Merlot is a sweeter wine that tastes great with white and dark meat, making it a versatile spirit to consume for dinner. The same goes for Kerouac’s On the Road. His words accompany every song in jazz saxaphonist’s catalog. Parker’s music flows as chaotically and logically as the narration in the book making it seem like Kerouac was attempting to create jazz with the use of words. The novel is a fictionalized telling of Kerouac’s road trips throughout the country with his dear friend Neil Cassidy. They hop from one car to another and visit jazz clubs ranging from New York City to San Francisco. The music at these clubs were an inspiration for the book and went on to define a generation. While listening to song’s like Parker’s “I Got Rhythm” and sitting down with On the Road, the reader can accurately visualize the clubs Kerouac and Cassidy were visiting. Beer soaked floors. Cigarette smoke in the air.

Aldous Huxley’s Brave New World with Dan the Automator’s & Del the Funky Homosapien’s Deltron 3030

Many people do not like the taste of red wine and prefers something lighter like Chardonnay. Jazz is also an acquired taste. Completely on the opposite end of the music spectrum from Parker and Davis is the epic concept album Deltron 3030. Taking place in the year 3030, the character Deltron makes his way through a world that is completely unlike anything we know. Similarly Huxley’s Brave New World takes place centuries in the future where women no longer get pregnant as babies are grown in bottles in laboratories. The beats and lyrics of each track in Deltron 3030 take the reader to another place and time, while emphasizing the world created by Huxley.

Chuck Palahniuk’s Invisible Monsters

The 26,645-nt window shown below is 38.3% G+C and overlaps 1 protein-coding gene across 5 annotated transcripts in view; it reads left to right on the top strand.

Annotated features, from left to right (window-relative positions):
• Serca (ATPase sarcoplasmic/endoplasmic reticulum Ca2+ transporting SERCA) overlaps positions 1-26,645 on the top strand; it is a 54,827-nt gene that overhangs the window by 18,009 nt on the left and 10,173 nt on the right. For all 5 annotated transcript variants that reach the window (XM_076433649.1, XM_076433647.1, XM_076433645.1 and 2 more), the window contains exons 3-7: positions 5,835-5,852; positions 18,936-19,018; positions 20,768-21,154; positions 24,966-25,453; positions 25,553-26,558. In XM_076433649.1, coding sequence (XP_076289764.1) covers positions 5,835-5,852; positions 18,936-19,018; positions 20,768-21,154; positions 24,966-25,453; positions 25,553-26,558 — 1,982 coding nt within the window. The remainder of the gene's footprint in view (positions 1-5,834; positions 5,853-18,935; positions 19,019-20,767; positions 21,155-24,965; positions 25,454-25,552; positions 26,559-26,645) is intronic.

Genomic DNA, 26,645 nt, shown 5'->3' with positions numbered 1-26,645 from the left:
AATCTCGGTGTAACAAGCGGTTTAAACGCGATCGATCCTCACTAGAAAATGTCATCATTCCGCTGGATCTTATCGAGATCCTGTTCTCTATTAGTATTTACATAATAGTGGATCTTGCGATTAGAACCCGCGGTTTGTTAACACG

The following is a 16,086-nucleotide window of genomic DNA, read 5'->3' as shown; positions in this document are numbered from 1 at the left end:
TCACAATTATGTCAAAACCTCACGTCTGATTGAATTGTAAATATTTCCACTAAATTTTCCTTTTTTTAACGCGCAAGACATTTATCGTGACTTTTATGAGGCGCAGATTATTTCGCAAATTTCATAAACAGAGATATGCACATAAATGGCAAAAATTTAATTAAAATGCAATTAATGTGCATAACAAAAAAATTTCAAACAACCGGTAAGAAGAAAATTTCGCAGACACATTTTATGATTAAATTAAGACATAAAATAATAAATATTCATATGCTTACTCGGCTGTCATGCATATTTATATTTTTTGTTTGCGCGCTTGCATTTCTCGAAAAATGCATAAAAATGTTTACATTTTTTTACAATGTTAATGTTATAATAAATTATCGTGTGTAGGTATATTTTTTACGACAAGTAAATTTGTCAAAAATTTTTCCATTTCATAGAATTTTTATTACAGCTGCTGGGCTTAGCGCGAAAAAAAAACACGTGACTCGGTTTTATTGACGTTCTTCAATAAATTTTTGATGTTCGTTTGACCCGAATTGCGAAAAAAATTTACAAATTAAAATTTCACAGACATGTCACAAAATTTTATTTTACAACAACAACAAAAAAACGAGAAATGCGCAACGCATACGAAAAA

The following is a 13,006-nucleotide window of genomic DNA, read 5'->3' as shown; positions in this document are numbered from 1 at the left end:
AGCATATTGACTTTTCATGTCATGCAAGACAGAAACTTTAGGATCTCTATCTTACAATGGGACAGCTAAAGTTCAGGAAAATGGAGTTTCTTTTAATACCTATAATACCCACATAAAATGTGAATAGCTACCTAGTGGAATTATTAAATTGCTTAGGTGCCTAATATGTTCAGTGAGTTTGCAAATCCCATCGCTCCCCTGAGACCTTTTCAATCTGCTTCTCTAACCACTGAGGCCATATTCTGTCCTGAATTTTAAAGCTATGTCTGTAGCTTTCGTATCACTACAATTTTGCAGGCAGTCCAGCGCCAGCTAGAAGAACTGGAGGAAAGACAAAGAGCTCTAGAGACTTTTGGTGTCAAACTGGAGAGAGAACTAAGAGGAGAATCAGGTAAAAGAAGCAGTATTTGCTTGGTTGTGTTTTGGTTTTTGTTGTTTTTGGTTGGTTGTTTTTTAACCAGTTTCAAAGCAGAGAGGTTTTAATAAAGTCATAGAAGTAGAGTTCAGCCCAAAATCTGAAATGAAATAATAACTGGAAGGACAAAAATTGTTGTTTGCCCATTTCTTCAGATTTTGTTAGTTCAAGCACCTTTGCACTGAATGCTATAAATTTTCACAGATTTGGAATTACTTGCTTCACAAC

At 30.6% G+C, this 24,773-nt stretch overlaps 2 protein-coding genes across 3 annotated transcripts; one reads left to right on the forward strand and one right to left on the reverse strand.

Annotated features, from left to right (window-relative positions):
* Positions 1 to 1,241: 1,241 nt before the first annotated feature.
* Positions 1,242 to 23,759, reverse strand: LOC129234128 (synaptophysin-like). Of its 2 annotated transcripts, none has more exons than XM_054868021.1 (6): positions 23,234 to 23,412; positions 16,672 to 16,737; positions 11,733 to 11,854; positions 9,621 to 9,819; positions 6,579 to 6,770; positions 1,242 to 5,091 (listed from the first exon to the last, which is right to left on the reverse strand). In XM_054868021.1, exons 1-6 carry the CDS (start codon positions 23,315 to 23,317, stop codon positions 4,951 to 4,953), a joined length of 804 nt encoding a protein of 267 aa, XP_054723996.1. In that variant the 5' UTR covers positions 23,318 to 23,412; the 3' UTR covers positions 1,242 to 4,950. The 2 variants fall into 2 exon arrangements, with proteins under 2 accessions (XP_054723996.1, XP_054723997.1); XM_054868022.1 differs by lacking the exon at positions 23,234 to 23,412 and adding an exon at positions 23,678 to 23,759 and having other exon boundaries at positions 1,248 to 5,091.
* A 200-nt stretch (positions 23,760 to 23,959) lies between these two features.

Some wines are made specifically for dessert and should not be drank during the meal. Some songs should not be listened to while reading. Many people prefer not to read while listening to songs with lyrics because the music will distract their concentration. But that is not to say that songs with lyrics should be thrown out of the picture altogether. If something is well written, the storyline will stay with the reader after they have put down the book. Palahniuk’s Invisible Monsters is one of these books. It tells the story of a previous supermodel that loses her jaw in an unknown accident. She befriends a drag queen in rehab and they go on the road together looking for prescription drugs to steal from showings of houses on the market.

Palahniuk’s dark humor stays with the reader long after they stop looking at the pages and certain songs embody that darkness. Once the book is put down, play these songs to continue the fun:

CSS – “Alala”
The Coathangers – “Stop Stomp Stompin’”
The Horrors – “Sea Within A Sea”
The Soft Pack – “On My Time”
Blank Dogs – “Around the Room”
The Velvet Underground – “Heroin”
Widowspeak – “Harsh Realm”
Crystal Castles – “Air War”
Bobby – “Sore Spores”
Alias – “Watching Water”
Enon – “In This City”
Glasser – “Apply”
Sage Francis – “Mermaids Are Seasluts”

The recipes listed throughout this article are mere suggestions. There are countless books out there waiting to be paired up with just the right music. Try experimenting to see what exactly suits your tastes. Some combinations might come across unacceptably, like drinking Champagne with chocolate cake. But through trial and error, you can create a reading experience that will make all of Napa Valley envious.

Written by Zachary Ehren